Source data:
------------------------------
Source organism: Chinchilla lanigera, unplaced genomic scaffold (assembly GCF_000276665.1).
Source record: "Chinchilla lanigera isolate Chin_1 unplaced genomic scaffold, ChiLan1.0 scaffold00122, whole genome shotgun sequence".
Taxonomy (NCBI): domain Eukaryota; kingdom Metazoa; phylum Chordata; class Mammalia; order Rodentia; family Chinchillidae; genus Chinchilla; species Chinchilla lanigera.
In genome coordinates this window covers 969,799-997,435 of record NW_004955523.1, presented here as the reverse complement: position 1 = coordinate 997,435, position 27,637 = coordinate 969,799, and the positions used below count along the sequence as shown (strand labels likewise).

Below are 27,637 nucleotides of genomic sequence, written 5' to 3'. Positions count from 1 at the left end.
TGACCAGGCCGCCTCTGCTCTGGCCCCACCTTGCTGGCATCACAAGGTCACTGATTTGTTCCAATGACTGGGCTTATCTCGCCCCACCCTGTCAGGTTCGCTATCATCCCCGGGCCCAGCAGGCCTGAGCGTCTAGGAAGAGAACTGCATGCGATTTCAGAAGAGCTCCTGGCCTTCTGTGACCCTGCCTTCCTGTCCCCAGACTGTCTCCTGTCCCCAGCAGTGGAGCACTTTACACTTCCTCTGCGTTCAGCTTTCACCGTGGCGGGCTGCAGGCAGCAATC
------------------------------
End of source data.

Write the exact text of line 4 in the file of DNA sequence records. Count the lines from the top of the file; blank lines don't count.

In genome coordinates this window covers 969,799-997,435 of record NW_004955523.1, presented here as the reverse complement: position 1 = coordinate 997,435, position 27,637 = coordinate 969,799, and the positions used below count along the sequence as shown (strand labels likewise).